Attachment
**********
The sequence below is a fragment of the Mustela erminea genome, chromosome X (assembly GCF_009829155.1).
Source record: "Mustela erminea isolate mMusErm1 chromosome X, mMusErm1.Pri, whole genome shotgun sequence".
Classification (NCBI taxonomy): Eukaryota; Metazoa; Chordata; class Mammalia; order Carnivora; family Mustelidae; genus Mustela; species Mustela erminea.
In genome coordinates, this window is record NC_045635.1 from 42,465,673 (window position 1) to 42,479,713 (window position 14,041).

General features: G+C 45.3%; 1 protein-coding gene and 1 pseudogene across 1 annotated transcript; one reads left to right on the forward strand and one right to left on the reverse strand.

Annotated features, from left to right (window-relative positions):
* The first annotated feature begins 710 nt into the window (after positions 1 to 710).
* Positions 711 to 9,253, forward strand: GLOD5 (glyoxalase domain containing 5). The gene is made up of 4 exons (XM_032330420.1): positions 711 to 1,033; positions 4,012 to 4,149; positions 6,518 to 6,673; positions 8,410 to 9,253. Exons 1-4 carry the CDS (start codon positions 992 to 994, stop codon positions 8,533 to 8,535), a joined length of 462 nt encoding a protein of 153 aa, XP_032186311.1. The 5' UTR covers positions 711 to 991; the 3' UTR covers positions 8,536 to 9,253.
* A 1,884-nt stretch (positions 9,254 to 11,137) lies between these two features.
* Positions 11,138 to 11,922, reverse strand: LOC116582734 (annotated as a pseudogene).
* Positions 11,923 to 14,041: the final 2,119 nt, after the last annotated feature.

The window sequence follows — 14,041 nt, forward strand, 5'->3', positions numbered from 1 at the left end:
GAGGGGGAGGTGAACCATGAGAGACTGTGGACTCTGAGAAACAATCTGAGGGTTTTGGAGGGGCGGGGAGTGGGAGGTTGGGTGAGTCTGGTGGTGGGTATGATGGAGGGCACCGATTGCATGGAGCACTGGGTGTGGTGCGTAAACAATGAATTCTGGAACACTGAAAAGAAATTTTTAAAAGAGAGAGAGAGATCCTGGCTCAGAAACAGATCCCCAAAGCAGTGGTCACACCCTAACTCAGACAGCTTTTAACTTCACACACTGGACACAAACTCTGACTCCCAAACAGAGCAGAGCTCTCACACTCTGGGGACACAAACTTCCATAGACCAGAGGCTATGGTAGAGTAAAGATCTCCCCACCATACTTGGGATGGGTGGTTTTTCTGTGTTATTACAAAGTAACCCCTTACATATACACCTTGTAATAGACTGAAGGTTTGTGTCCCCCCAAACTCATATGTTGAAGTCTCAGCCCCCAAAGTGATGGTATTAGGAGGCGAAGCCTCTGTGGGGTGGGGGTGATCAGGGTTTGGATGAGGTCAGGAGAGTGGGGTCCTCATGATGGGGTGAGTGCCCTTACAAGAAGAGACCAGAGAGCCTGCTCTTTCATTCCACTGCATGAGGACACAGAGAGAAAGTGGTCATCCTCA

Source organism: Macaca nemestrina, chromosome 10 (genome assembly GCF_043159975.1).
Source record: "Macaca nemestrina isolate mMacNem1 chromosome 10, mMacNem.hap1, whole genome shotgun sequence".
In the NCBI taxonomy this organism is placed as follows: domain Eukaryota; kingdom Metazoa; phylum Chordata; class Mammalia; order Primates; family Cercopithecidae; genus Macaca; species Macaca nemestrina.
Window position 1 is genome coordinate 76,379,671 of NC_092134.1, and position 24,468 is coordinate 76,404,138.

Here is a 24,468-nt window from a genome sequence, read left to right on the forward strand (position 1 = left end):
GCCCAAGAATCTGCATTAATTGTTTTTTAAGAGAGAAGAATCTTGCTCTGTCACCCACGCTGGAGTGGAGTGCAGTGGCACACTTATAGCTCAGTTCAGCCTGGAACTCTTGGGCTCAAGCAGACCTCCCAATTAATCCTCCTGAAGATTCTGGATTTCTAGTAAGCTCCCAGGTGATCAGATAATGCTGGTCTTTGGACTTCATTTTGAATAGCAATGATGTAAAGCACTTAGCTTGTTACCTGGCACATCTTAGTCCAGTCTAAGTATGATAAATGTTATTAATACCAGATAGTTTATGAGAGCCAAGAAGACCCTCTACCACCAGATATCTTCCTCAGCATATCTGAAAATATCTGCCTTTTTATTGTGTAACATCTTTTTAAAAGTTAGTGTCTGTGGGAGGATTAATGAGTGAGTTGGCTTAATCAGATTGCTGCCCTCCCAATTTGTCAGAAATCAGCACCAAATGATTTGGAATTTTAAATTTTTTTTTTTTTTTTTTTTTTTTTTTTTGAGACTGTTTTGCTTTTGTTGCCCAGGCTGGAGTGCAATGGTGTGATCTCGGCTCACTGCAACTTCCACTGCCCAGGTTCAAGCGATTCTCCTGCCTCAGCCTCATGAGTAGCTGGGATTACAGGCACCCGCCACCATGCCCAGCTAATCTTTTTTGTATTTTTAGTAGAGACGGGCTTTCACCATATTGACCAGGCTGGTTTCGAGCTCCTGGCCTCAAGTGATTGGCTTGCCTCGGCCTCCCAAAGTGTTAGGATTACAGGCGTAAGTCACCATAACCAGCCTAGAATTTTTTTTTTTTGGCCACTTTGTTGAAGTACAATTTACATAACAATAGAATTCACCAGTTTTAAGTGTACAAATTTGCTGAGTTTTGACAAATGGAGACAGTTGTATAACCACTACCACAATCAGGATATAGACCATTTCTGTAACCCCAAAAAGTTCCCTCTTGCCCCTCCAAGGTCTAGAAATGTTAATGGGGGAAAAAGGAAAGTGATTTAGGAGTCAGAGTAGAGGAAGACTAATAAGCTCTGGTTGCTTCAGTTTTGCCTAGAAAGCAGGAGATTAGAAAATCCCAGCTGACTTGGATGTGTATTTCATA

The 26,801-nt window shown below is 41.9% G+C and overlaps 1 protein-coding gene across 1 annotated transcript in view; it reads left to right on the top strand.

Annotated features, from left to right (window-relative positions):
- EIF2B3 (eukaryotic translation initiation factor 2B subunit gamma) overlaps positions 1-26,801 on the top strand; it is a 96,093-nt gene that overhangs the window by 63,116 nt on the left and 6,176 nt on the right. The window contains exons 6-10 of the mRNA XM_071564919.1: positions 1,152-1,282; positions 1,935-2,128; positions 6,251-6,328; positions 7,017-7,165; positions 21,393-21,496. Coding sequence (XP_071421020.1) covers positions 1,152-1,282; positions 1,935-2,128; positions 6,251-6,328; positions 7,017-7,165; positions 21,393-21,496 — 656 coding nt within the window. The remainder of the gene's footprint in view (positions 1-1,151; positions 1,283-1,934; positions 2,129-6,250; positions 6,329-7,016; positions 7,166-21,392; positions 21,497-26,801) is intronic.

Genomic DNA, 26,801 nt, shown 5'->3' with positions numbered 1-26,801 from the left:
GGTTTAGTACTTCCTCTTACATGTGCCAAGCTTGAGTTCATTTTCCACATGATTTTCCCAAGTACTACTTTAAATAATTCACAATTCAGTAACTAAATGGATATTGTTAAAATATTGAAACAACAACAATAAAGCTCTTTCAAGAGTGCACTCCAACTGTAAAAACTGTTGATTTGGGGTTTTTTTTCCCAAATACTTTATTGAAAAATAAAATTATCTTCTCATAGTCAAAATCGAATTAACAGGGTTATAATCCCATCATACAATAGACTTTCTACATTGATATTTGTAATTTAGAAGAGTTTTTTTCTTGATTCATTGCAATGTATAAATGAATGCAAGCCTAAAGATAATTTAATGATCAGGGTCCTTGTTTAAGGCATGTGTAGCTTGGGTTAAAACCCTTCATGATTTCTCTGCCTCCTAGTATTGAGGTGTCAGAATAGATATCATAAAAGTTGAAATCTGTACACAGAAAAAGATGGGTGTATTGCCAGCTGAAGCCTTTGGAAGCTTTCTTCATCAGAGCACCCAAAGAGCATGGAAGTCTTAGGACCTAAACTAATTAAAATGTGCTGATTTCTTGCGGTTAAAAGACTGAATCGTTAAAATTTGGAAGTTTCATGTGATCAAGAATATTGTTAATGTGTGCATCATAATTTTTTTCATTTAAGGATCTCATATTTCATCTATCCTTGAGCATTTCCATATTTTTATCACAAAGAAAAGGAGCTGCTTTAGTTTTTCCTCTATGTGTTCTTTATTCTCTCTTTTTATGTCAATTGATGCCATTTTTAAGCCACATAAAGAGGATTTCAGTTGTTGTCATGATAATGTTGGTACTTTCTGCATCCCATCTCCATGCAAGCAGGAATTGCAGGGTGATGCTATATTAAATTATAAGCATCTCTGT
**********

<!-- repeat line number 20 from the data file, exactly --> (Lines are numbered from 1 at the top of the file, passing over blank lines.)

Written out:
The 26,801-nt window shown below is 41.9% G+C and overlaps 1 protein-coding gene across 1 annotated transcript in view; it reads left to right on the top strand.